Sun Life Terminates Benefits After 24 Months Based on Nine Days of Surveillance

The question often arises as to whether an insurance company is permitted to follow claimants with surveillance for days or weeks at a time in order to attempt to discredit their disability claims. The answer to the questions is “yes.” Most disability policies allow an insurance company to invade the privacy of a policy holder by hiring private investigators to follow them around if he or she is on claim or has submitted a claim for disability benefits. This seems unfair and often causes undue stress to policy holders as they feel like their every move is being watched.

Sun Life Hires Private Investigator To Find a Smoking Gun, Court Not Impressed

In Rappa v. Sun Life Assur.Co, a recent decision out of Wisconsin, a Court reprimanded Sun life for following a claimant around for nine days, spending significant dollars trying to catch him doing something he claimed he could not. The court held that Sun Life terminated the Plaintiff’s LTD benefits based in part on snippets of surveillance taken over a nine day period showing the claimant walking short distances around his yard, driving his car and pumping gas, none of which were inconsistent with the plaintiff’s reported activity level. The court admonished Sun Life for spending a significant amount of money having the plaintiff followed for nine days, when clearly there was no smoking gun to be had, which raised questions about a conflict of interest.

An insurance company is entitled to follow a claimant with surveillance, however, if after several days they do not obtain any relevant footage, it is not proper for them to continue following a claimant for days upon days trying to catch him in the act. Dell & Schaefer did not handle the Rappa case, however, every day our attorneys are faced with the task of litigating numerous cases involving the termination or denial of disability benefits after surveillance is conducted on our clients. The Rappa case is a significant decision as it pertains to claimants’ right to free from harassment by large insurance companies looking to terminate their benefits.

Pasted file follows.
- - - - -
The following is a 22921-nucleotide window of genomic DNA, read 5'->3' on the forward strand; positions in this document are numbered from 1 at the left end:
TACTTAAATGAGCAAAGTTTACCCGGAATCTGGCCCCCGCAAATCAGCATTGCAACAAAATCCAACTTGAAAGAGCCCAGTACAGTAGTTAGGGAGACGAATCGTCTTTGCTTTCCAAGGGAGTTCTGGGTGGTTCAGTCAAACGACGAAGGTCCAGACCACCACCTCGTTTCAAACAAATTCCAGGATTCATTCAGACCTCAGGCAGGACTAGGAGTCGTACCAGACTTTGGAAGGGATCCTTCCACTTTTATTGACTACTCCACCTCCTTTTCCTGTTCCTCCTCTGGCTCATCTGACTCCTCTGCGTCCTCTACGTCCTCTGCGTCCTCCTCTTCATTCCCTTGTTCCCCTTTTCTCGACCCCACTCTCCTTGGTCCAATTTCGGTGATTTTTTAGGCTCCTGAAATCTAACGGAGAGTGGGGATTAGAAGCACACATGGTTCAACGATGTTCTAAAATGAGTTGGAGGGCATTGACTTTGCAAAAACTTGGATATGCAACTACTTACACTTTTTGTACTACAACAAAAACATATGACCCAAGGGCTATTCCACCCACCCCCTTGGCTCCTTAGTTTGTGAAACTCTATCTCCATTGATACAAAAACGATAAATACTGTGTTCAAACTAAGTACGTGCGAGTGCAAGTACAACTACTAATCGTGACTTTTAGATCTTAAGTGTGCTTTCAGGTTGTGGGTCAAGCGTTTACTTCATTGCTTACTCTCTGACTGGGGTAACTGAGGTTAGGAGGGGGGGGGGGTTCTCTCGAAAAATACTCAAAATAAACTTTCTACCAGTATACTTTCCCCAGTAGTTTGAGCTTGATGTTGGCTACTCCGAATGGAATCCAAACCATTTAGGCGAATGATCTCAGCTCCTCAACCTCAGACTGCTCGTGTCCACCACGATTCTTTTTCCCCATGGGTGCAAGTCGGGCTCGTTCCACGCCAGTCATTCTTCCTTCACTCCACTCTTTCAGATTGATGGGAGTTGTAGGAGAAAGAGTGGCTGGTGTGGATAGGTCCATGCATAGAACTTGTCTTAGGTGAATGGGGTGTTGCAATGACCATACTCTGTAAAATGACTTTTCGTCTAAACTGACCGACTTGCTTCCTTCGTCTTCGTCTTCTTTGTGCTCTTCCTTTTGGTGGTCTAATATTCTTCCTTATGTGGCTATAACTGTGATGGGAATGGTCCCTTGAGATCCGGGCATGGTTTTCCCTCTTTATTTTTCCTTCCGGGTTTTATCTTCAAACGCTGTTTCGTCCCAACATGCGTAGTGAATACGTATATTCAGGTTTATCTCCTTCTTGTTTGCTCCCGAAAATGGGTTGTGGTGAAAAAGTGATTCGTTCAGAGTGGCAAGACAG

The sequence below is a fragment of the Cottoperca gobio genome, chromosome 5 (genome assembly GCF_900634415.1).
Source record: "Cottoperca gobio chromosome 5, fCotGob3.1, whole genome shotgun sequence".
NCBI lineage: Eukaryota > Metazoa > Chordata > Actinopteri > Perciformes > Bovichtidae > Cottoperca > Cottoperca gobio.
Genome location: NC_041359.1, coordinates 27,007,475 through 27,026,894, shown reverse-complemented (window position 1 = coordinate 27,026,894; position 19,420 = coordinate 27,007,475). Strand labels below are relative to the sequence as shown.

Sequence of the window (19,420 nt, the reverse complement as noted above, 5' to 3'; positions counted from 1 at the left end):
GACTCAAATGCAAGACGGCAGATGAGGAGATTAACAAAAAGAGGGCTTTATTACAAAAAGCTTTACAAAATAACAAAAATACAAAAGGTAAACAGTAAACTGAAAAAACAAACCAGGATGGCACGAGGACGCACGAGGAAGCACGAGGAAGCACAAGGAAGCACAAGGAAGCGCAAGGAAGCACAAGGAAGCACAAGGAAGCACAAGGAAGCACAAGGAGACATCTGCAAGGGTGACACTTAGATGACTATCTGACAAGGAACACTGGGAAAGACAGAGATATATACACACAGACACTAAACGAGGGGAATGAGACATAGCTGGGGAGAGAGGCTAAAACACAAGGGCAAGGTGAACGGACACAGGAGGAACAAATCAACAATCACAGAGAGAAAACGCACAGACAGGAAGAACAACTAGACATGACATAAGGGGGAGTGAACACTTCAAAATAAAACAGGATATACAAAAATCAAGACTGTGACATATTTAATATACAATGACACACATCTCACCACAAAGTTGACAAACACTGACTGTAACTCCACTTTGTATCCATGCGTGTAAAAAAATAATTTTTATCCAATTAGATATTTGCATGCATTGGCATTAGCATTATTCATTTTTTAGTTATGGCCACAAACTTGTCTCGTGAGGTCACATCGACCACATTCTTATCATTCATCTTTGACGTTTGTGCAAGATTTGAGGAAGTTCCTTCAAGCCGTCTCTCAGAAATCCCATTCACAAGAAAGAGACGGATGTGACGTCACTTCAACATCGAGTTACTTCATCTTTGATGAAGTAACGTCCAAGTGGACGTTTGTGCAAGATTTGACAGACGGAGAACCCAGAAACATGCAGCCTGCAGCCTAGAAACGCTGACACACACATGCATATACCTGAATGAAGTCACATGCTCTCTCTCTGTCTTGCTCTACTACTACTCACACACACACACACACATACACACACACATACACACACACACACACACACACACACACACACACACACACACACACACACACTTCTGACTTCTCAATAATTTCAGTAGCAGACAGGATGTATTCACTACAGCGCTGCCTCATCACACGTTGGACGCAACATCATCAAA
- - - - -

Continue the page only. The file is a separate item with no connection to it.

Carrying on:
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There are 2 comments

  • Sam,

    It may or may not detract Sun Life from performing video surveillance. Sun Life does not perform a lot of video surveillance in comparison to other carriers; as such I would not automatically assume Sun Life has conducted any just because they are requesting records. The request for records, however, is a signal that your claim is being investigated.

    Stephen JessupMay 13, 2014  #2

  • In Georgia it is unlawful to video someone without their consent. Would this not prevent them from using video against a claimant?

    Also if someone receives a request from Sunlife for updated information and doctors statements could it be assumed they probably have video already?

    Is it better to provide the maximum or minimum amount of information they are requesting?

    ATL SamMay 12, 2014  #1